• ea_spouse – EA: The Human Story
    • This article has been much discussed and quoted and possibly even led to some changes at EA (though I wouldn’t know). A human and family perspective and a good lesson on why you shouldn’t burn out your best people by putting them in crunch mode all the time.
  • Bruce Eckel – Strong Typing vs. Strong Testing
    • Why lazy type checking is not such a bad thing and good unit tests and automation matter much more
  • Paul Ford – Processing Processing
    • Good read. Hard to describe the article, but a good read nevertheless
  • Paul Graham – Great Hackers
    • Paul Graham is a really good writer and I enjoyed reading most of the articles on his site. This essay is about great hackers, how to recognize them, how to nourish them, etc.
  • John Gruber – The Location Field is the New Command Line
    • Thoughts on why the web as an application environment (software as a service to use the current buzzwords to describe it) is becoming popular.
  • Gregor Hohpe – Starbucks Does Not Use Two-Phase Commit
    • A fun little article comparing the Starbucks order process to software concepts
  • Ron Jeffries – Passion
  • Eric Johnson – C++ — The Forgotten Trojan Horse
    • A great read on how C++ conquered C with nary a fight.
  • Eric Lippert – How Many Microsoft Employees Does it Take to Change a Lightbulb?
    • A good read on what it takes to ship (vs code) a "simple feature". The other takes on the problem that Eric links to are also good reads
  • Michael "Rands" Lopp – What to do when you’re screwed
    • A really good article from a good writer on some of the perils and lessons of life as a software dev manager.
  • Larry Osterman – Larry’s Rules of Software Engineering #2: Measuring Testers by Test Metrics Doesn’t
    • Our very own Larry Osterman. I couldn’t agree more on the post and I’ve sadly seen evidence of it as well. Good testers are worth their weight in gold. Do not weigh them down with stupid metrics that are easy to game as well as being besides the point of shipping quality software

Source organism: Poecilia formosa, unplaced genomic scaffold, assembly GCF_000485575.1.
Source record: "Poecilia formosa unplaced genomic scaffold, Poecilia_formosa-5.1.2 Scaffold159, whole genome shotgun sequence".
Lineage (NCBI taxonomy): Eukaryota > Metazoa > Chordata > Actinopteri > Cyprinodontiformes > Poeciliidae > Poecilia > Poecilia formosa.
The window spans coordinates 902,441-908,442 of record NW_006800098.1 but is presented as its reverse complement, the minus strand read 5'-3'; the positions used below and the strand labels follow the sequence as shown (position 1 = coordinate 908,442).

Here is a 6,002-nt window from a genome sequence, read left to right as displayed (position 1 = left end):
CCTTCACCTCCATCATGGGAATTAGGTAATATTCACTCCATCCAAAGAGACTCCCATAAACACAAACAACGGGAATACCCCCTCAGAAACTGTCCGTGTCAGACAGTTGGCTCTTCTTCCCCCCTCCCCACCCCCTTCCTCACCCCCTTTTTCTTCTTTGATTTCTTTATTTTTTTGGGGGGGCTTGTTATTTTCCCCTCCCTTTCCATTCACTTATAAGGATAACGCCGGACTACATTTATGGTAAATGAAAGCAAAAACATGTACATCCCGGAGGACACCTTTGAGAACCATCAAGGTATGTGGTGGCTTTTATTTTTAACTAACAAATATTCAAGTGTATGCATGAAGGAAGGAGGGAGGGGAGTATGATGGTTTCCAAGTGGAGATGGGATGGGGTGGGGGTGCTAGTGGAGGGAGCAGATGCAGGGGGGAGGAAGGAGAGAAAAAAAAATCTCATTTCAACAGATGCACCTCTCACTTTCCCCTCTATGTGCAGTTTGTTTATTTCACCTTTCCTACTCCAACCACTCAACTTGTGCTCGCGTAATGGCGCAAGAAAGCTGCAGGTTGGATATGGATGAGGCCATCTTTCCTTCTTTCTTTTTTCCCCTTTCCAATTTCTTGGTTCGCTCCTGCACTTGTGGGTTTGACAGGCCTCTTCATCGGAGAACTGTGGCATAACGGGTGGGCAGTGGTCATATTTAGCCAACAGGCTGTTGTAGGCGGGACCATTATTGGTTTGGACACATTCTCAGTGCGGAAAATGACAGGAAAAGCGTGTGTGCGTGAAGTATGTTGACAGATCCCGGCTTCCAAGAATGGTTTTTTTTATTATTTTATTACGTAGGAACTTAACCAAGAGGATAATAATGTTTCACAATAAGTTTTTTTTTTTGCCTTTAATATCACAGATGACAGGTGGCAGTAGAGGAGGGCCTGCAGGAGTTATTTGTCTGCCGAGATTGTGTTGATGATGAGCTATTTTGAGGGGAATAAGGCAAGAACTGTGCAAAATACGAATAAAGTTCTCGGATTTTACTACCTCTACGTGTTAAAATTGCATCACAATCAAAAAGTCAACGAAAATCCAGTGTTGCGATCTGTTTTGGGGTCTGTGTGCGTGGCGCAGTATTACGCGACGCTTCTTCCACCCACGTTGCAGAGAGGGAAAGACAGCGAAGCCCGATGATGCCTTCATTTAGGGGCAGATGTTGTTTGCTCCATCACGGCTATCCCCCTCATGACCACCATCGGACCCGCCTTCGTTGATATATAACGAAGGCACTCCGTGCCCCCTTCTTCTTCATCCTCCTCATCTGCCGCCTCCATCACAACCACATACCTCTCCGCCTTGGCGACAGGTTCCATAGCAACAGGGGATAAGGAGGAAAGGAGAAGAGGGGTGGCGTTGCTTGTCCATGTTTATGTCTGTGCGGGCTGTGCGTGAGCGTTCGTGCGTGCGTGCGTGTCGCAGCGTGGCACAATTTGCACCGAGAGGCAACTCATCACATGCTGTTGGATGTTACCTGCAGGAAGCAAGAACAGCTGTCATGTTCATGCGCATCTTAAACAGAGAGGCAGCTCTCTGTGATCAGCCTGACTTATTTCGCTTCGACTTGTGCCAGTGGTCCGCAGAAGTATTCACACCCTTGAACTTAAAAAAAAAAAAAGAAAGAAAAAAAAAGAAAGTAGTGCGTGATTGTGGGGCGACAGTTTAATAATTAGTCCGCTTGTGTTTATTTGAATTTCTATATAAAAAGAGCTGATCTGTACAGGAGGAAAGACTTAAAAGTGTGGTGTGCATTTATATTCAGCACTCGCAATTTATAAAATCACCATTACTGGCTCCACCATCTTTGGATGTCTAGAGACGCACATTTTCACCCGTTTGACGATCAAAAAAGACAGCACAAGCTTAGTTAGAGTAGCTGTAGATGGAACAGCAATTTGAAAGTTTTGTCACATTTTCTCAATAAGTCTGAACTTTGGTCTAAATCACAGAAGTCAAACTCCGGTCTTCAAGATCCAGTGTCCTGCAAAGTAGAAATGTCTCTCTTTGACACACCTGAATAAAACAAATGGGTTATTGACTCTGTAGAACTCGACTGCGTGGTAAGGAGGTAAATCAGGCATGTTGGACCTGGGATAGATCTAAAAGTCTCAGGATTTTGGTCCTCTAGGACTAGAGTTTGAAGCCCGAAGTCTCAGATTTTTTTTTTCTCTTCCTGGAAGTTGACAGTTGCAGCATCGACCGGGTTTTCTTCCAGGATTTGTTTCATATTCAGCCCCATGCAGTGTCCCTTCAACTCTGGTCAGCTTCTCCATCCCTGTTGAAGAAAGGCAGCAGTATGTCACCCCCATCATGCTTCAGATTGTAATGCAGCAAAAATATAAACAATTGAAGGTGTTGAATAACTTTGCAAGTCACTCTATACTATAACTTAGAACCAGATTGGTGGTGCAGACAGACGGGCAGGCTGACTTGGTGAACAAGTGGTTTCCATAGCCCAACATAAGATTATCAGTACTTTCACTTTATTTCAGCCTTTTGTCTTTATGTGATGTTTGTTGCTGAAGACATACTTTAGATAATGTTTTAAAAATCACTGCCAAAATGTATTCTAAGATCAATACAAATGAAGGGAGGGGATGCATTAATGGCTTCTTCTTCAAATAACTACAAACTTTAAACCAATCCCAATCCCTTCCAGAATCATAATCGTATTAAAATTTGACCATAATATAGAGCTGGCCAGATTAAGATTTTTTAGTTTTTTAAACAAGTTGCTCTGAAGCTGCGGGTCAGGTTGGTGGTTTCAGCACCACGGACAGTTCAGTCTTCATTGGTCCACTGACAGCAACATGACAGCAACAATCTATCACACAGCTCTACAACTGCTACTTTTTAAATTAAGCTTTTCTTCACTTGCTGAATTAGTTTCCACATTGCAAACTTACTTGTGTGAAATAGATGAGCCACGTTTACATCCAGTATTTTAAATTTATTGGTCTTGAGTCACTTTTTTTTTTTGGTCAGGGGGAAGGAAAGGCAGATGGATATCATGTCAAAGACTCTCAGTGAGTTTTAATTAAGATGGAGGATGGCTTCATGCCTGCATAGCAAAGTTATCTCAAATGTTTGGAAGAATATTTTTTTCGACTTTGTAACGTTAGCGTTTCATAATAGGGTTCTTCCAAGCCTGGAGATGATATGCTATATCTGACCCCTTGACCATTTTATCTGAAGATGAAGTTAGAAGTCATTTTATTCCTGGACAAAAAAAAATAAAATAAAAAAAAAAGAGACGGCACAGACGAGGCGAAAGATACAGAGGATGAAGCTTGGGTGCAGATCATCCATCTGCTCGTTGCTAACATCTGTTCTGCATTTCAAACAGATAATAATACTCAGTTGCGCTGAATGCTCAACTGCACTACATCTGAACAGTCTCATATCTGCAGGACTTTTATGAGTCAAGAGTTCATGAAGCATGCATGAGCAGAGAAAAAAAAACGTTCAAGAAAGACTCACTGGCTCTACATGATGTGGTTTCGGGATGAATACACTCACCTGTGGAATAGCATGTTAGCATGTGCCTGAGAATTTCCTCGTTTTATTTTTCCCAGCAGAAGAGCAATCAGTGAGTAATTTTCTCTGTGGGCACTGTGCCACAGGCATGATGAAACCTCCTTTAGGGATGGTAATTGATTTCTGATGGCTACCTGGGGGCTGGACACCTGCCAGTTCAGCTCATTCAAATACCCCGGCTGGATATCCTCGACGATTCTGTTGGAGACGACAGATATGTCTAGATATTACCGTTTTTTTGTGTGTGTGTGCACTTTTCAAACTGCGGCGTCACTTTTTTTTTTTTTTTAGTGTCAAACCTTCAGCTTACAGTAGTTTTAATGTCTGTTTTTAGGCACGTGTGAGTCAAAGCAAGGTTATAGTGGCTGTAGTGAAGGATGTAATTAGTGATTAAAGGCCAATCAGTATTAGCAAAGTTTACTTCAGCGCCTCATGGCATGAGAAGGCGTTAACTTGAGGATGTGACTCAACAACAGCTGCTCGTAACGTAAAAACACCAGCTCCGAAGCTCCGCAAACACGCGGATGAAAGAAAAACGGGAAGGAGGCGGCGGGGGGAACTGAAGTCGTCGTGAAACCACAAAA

• Mary Poppendieck – Team Compensation (pdf)
    • Some interesting thoughts on compensation for engineers, particularly the ills of ranking software engineers on a curve. This has been a topic of much debate at Microsoft and other places over the last year or so, and remains a very relevant issue.
  • Rick Schaut – Mac Word 6.0
  • Clay Shirky – A Group is its Own Worst Enemy
  • Clay Shirky – Group as User: Flaming and the Design of Social Software
    • Good articles on desiring social software. The first one in particular is interesting.
  • Eric Sink – Closing the Gap Part 1, Part 2
  • Eric Sink – Hazards of Hiring
    • Eric is another good write that I’ll have to start reading. His articles above about small ISVs and issues related to hiring people in small companies are very good. I like his definitions of "The Sales Guy" and programmers vs developers (though I tend to think of the latter as developers vs engineers, since by default everyone who writes code at Microsoft is titled a developer)
  • Aaron Swartz – PowerPoint Remix
    • A humorous take on why PowerPoint is bad. I wholeheartedly agree that PowerPoint is misused many millions of times a day. It’s worth reading this Edward Tufte deconstruction as well. I’m curious enough that I ordered Tufte’s essay on the issue.
  • why the lucky stiff – A Quick (and Hopefully Painless) Ride Through Ruby (with Cartoon Foxes)
    • I don’t know much about Ruby as a programming language, but the article was certainly a fun way to a learn a bit about. The cartoons are priceless.